Buy-side traders who use instant messaging to communicate with and route order flow to the sell-side community now can use IM to sweep crossing networks and dark pools. In February, IMTrader, the instant messaging network for brokers and fund managers, began allowing institutions to sweep electronic pools for hidden and visible liquidity by integrating its network with UNX's algorithmic technology.
"We've helped integrate their algorithmic system out over the IMTrader network to help investment professionals have the ability to communicate orders to a sophisticated platform using an AOL Instant Messenger window," relates Ed McDonnell, SVP of sales for Pivot Solutions, the company behind IMTrader. The IM network converts the IM into the FIX protocol and feeds the information directly into a broker's order-management system (OMS), he explains, adding that there's no new technology involved and no change in current workflow for the buy-side trader.
With this capability, IM may just be the next liquidity hub. IMTrader boasts 2,000 total users, including more than 350 buy-side firms that use the IM network to communicate equity flow, which amounts to approximately 100 million shares a day moving through its network, according to McDonnell. "You'd be amazed how many buy-side traders use instant messaging to communicate orders," he says.
UNX is offering access to two order-type tools: IOC Sweep and Penny Probe. The IOC (Immediate or Cancel) Sweep tool algorithmically sweeps electronic markets at a user-defined limit price, extracting available liquidity, according to a release announcing the deal. Penny Probe extracts liquidity by algorithmically sweeping within the bid-ask spread at ascending or descending one-penny increments, the release said.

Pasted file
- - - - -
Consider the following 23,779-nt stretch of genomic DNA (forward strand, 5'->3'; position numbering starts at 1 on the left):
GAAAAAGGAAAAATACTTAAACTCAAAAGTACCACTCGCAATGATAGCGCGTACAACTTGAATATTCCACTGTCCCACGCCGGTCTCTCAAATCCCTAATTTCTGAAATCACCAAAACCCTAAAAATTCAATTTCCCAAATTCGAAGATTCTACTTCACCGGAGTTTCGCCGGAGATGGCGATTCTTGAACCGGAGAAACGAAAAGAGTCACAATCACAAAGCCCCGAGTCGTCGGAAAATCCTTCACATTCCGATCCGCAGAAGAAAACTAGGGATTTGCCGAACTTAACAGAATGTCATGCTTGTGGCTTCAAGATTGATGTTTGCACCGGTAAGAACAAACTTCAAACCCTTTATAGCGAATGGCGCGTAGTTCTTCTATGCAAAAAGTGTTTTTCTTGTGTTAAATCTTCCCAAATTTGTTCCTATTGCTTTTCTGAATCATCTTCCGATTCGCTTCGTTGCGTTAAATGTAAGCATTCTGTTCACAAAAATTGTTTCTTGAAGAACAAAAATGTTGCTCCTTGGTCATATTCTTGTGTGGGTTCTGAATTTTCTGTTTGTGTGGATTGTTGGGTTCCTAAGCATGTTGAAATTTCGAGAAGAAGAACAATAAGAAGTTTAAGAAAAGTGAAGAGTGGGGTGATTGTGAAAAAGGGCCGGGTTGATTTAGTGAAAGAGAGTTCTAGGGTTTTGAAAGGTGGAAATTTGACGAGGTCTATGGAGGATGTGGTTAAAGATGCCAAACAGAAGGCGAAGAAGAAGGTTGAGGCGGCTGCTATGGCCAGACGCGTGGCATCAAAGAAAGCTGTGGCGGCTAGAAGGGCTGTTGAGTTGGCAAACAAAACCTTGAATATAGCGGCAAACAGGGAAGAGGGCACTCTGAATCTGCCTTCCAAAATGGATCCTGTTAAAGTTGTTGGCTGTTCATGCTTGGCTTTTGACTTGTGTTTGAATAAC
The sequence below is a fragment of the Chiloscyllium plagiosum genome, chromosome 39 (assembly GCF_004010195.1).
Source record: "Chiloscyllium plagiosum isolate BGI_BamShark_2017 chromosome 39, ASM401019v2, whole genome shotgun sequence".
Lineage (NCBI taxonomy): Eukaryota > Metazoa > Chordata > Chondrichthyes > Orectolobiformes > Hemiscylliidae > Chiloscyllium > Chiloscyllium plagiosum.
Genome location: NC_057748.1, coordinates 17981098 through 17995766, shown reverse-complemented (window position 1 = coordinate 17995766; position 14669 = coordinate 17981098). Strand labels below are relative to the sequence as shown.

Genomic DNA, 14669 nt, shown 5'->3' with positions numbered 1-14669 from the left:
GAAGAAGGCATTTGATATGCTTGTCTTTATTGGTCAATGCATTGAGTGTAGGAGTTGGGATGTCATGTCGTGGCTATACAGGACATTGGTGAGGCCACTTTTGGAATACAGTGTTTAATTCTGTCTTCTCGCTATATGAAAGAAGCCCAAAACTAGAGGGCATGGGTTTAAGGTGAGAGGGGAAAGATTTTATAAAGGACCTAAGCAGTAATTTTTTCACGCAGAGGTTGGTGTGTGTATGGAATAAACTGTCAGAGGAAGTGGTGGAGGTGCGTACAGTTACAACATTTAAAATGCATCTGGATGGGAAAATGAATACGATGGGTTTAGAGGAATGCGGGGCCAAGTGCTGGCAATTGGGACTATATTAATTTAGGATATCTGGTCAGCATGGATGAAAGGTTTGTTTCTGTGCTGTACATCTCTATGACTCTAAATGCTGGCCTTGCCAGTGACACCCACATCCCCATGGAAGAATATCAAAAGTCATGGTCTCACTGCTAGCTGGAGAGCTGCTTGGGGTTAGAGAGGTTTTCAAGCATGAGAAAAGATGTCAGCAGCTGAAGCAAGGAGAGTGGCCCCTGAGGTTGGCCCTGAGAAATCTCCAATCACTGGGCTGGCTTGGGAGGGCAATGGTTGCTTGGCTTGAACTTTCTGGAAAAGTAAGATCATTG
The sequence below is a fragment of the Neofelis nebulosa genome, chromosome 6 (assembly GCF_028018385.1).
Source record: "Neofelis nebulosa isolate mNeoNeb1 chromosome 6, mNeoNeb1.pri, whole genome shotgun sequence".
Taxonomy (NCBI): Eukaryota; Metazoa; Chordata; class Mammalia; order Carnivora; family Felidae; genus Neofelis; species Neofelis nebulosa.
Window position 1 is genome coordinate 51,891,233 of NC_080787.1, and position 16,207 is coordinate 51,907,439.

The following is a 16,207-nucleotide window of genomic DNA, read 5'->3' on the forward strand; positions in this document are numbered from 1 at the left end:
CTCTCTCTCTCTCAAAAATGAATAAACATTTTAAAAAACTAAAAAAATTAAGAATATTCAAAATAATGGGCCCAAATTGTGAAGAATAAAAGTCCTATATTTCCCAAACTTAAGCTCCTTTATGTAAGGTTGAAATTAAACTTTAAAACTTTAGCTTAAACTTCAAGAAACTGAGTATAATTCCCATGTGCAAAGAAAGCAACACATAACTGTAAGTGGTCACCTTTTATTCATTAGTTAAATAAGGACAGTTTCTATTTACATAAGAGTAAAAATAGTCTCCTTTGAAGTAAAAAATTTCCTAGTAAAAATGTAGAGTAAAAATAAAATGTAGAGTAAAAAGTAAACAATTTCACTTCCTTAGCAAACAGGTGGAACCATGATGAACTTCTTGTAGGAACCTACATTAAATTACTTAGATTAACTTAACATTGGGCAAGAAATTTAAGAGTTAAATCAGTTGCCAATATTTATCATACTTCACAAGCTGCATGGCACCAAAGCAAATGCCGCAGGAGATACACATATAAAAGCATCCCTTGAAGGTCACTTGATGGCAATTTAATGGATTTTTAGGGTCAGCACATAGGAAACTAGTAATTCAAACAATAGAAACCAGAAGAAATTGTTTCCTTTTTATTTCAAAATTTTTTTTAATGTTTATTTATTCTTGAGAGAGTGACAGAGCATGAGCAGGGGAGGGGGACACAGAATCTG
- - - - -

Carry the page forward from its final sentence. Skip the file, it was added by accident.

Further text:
"If we build a new order type or new special algorithm for [IMTrader], everyone who has the IM immediately gets it," says Scott Harrison, CEO and president of UNX, a Burbank, Calif.-based agency brokerage specializing in direct-market-access and algorithmic technology.
But with the buy side transmitting orders via IM and now using the medium to access algorithms and sweep liquidity pools, compliance questions arise. According to Pivot's McDonnell, however, because IMTrader feeds orders directly into the brokers' OMSs using FIX, there is no regulatory issue.
"I'm coming in with the protocol that financial services recognizes as the standard," McDonnell says, explaining that broker-dealers have several methods to keep audit trails of communications over IM, including archive and review systems such as Facetime, IM Logic and Akonix. And Pivot has an interface into all three of those products, McDonnell notes. Ivy is Editor-at-Large for Advanced Trading and Wall Street & Technology. Ivy is responsible for writing in-depth feature articles, daily blogs and news articles with a focus on automated trading in the capital markets. As an industry expert, Ivy has reported on a myriad ... View Full Bio